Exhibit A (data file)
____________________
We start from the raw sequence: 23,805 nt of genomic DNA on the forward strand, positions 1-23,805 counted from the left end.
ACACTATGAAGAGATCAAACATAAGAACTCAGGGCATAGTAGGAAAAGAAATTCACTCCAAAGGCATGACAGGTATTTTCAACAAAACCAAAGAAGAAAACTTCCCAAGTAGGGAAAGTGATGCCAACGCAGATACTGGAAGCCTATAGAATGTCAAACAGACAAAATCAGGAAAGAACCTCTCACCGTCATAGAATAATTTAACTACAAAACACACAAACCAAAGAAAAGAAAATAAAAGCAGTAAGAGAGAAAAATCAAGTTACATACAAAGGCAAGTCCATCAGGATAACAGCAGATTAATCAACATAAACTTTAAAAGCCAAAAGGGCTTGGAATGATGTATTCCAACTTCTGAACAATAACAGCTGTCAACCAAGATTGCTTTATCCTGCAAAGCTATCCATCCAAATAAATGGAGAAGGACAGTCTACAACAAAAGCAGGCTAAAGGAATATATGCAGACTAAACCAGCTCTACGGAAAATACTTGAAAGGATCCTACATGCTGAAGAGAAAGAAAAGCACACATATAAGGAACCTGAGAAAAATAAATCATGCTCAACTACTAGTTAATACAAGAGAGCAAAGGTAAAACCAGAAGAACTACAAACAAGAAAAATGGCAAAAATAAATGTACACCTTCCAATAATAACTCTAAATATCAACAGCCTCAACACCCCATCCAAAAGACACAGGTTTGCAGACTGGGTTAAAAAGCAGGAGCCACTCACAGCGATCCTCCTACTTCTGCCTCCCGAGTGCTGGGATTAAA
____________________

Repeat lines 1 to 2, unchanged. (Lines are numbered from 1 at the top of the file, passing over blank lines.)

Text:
We start from the raw sequence: 23,805 nt of genomic DNA on the forward strand, positions 1-23,805 counted from the left end.
ACACTATGAAGAGATCAAACATAAGAACTCAGGGCATAGTAGGAAAAGAAATTCACTCCAAAGGCATGACAGGTATTTTCAACAAAACCAAAGAAGAAAACTTCCCAAGTAGGGAAAGTGATGCCAACGCAGATACTGGAAGCCTATAGAATGTCAAACAGACAAAATCAGGAAAGAACCTCTCACCGTCATAGAATAATTTAACTACAAAACACACAAACCAAAGAAAAGAAAATAAAAGCAGTAAGAGAGAAAAATCAAGTTACATACAAAGGCAAGTCCATCAGGATAACAGCAGATTAATCAACATAAACTTTAAAAGCCAAAAGGGCTTGGAATGATGTATTCCAACTTCTGAACAATAACAGCTGTCAACCAAGATTGCTTTATCCTGCAAAGCTATCCATCCAAATAAATGGAGAAGGACAGTCTACAACAAAAGCAGGCTAAAGGAATATATGCAGACTAAACCAGCTCTACGGAAAATACTTGAAAGGATCCTACATGCTGAAGAGAAAGAAAAGCACACATATAAGGAACCTGAGAAAAATAAATCATGCTCAACTACTAGTTAATACAAGAGAGCAAAGGTAAAACCAGAAGAACTACAAACAAGAAAAATGGCAAAAATAAATGTACACCTTCCAATAATAACTCTAAATATCAACAGCCTCAACACCCCATCCAAAAGACACAGGTTTGCAGACTGGGTTAAAAAGCAGGAGCCACTCACAGCGATCCTCCTACTTCTGCCTCCCGAGTGCTGGGATTAAA